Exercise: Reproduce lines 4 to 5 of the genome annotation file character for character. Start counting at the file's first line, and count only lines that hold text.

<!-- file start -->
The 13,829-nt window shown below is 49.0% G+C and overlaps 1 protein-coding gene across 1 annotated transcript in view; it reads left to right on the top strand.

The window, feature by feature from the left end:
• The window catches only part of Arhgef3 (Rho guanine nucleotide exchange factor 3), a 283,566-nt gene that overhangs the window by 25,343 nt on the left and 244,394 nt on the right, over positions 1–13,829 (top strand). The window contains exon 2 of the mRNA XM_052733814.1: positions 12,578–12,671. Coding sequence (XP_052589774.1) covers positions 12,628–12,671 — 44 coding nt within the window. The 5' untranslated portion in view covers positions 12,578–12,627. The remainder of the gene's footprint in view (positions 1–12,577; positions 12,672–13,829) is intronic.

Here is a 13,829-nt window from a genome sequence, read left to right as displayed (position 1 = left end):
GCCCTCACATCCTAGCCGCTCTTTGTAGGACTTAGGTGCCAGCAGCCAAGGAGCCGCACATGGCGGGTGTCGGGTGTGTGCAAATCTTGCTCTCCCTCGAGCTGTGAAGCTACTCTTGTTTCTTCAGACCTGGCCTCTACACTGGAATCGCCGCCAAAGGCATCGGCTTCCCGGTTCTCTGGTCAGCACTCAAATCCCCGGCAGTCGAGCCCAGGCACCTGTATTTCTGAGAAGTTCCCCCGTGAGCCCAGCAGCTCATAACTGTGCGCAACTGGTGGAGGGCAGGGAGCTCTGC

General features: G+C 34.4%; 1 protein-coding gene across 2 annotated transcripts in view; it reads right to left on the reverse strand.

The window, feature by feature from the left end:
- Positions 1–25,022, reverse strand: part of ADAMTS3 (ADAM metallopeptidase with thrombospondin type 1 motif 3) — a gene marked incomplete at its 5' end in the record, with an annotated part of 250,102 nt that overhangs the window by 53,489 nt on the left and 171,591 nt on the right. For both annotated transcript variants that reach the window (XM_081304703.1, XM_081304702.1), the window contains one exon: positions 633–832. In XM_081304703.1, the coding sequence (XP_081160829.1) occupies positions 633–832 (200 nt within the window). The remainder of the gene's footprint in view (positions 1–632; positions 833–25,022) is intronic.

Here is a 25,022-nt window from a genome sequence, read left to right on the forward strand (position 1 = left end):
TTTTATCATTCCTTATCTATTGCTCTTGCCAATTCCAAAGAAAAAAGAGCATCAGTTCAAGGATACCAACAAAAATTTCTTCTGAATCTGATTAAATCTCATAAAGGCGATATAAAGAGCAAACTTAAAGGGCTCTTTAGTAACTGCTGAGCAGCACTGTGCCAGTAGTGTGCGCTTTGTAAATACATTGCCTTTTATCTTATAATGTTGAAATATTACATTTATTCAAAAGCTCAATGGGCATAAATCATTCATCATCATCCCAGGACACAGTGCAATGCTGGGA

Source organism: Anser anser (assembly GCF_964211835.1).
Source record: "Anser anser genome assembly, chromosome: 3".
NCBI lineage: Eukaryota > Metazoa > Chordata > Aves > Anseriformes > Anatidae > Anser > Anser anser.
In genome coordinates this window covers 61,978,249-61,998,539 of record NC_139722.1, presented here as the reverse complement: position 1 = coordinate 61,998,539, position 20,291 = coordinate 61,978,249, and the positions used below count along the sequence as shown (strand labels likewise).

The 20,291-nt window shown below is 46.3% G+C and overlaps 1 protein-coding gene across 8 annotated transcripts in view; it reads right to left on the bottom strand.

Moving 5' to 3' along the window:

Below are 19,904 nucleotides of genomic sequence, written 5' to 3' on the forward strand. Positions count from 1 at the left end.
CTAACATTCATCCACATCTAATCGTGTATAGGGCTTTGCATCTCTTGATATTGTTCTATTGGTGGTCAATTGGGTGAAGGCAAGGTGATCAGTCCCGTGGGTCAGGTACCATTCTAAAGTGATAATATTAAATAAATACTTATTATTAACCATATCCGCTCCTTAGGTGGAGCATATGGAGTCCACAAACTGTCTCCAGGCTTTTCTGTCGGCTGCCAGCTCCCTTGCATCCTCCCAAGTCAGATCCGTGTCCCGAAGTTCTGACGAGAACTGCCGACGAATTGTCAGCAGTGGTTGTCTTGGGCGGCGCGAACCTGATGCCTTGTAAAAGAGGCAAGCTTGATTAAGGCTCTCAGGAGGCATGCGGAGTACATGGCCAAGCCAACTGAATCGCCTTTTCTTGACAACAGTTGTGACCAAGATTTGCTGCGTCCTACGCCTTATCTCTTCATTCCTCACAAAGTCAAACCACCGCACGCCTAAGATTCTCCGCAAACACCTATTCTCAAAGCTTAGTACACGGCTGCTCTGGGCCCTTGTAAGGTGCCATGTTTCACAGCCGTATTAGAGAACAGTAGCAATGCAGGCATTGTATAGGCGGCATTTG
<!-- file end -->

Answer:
Here is a 13,829-nt window from a genome sequence, read left to right as displayed (position 1 = left end):
GCCCTCACATCCTAGCCGCTCTTTGTAGGACTTAGGTGCCAGCAGCCAAGGAGCCGCACATGGCGGGTGTCGGGTGTGTGCAAATCTTGCTCTCCCTCGAGCTGTGAAGCTACTCTTGTTTCTTCAGACCTGGCCTCTACACTGGAATCGCCGCCAAAGGCATCGGCTTCCCGGTTCTCTGGTCAGCACTCAAATCCCCGGCAGTCGAGCCCAGGCACCTGTATTTCTGAGAAGTTCCCCCGTGAGCCCAGCAGCTCATAACTGTGCGCAACTGGTGGAGGGCAGGGAGCTCTGC